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*To*: quattro@coimbra.ans.net*Subject*: Physics*From*: quk@isham-research.demon.co.uk (Phil Payne)*Date*: Sun, 05 Apr 1998 22:16:48 GMT*Reply-To*: quk@isham-research.demon.co.uk*Sender*: owner-quattro@coimbra.ans.net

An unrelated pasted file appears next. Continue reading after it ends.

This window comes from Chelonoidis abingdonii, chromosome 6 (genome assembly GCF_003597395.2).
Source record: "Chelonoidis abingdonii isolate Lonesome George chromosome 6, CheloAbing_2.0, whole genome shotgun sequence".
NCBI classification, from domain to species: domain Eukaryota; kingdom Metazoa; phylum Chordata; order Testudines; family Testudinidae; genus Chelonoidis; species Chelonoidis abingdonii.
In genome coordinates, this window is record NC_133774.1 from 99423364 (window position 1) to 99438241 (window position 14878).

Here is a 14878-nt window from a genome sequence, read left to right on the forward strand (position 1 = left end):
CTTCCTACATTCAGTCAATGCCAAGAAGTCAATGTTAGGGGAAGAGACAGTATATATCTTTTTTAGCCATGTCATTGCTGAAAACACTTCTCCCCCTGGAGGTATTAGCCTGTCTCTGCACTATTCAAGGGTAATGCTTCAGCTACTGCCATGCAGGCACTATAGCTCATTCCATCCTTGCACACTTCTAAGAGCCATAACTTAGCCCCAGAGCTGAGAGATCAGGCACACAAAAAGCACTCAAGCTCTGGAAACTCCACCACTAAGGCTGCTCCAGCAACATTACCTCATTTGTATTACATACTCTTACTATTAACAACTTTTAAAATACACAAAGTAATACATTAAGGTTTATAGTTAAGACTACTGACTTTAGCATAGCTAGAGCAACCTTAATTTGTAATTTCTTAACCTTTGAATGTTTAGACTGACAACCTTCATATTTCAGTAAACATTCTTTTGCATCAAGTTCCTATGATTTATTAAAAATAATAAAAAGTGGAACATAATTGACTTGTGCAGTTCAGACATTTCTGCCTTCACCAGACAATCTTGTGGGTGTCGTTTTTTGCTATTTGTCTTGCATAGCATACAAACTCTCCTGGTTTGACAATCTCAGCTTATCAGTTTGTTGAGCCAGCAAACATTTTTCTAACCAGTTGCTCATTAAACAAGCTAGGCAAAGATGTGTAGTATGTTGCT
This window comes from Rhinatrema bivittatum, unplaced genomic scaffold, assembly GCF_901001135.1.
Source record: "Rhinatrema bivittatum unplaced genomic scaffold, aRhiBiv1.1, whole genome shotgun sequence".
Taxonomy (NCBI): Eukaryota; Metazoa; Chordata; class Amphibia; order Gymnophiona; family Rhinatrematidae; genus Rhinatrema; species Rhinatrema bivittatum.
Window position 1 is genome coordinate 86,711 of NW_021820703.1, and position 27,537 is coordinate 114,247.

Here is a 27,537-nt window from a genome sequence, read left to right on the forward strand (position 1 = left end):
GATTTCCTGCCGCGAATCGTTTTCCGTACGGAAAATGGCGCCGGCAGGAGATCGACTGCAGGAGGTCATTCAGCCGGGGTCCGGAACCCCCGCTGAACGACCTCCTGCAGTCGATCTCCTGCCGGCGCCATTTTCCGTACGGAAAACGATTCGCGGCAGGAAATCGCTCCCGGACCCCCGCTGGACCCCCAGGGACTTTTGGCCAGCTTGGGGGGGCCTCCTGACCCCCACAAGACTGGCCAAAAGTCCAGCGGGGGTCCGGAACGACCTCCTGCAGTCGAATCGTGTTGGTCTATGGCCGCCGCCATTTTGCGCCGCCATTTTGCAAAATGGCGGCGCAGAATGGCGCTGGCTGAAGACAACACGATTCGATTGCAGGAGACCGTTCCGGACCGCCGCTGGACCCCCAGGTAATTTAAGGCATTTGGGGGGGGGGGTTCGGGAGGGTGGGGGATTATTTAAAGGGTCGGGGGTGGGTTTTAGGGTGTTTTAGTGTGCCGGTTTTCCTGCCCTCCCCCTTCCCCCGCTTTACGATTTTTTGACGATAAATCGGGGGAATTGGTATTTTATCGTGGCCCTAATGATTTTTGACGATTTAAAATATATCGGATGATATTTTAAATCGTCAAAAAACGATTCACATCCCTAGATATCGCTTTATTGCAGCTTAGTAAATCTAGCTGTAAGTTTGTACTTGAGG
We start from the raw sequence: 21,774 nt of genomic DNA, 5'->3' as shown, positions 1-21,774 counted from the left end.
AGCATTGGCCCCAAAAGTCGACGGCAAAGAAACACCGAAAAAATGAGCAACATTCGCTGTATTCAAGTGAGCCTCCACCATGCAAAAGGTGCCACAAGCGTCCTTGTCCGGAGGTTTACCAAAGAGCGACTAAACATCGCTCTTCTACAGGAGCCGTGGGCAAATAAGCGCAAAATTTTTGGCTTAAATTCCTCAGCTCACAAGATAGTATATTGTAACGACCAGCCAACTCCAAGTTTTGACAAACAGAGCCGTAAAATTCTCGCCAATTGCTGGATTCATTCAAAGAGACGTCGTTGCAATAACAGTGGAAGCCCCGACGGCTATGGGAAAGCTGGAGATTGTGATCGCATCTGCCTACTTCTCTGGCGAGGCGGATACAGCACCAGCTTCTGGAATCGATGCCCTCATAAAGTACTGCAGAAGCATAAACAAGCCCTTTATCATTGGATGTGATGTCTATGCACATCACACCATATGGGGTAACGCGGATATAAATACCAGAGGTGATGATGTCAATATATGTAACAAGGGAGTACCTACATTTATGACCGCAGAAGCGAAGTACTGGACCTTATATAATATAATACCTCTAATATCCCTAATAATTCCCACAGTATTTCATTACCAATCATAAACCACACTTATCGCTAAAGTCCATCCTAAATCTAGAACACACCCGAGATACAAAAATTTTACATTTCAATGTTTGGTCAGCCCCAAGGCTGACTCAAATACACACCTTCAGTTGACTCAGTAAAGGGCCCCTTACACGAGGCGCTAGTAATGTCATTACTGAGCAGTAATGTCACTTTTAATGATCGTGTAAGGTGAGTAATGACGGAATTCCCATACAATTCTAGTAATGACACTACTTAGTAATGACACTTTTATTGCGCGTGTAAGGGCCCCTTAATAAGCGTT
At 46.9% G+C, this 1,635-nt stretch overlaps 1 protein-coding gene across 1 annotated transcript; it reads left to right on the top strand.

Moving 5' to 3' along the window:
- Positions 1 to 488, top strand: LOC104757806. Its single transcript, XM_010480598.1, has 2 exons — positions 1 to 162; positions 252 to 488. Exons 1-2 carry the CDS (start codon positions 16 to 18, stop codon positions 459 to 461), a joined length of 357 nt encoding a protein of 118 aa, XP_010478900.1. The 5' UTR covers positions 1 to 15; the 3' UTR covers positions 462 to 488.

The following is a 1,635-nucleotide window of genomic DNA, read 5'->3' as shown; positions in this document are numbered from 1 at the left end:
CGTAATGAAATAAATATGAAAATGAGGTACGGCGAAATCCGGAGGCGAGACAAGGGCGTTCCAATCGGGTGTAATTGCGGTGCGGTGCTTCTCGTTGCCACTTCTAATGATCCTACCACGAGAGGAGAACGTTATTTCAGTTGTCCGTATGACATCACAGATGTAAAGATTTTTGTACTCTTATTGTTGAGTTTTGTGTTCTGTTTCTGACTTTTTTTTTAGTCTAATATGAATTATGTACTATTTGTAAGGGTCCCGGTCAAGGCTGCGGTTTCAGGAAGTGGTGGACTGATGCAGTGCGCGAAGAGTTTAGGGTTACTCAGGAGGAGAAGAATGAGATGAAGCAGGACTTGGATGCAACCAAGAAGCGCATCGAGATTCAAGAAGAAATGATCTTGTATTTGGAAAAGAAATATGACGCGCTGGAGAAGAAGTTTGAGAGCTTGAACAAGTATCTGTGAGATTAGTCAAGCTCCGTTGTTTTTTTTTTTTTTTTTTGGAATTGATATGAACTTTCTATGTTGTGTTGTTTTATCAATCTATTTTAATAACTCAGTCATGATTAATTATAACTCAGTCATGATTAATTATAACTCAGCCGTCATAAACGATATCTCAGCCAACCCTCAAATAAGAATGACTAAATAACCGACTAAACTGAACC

Funny stuff, physics. Let's take the freezing of water. The process involves cooling the water to zero Celcius (one calorie per gram per degree, by definition) and then actually freezing it - 80 calories per gram for latent heat of solidification, or whatever you call it. Thus to freeze a gram of water at 1 degree Celcius, it has to give up 81 calories. A gram of water at 91 degrees Celcius has to give up 171 calories. So if you put two buckets of water side by side in an Alaskan garage - one at 1 degree and one at 91 degrees - you'd expect the colder bucket to freeze first. But what would happen if you threw the buckets out of an aeroplane, such that they atomised in the airstream. Is the result the same? -- Phil Payne Phone: 0385 302803 Fax: 01536 723021 (The contents of this post will _NOT_ appear in the UK Newsletter.)

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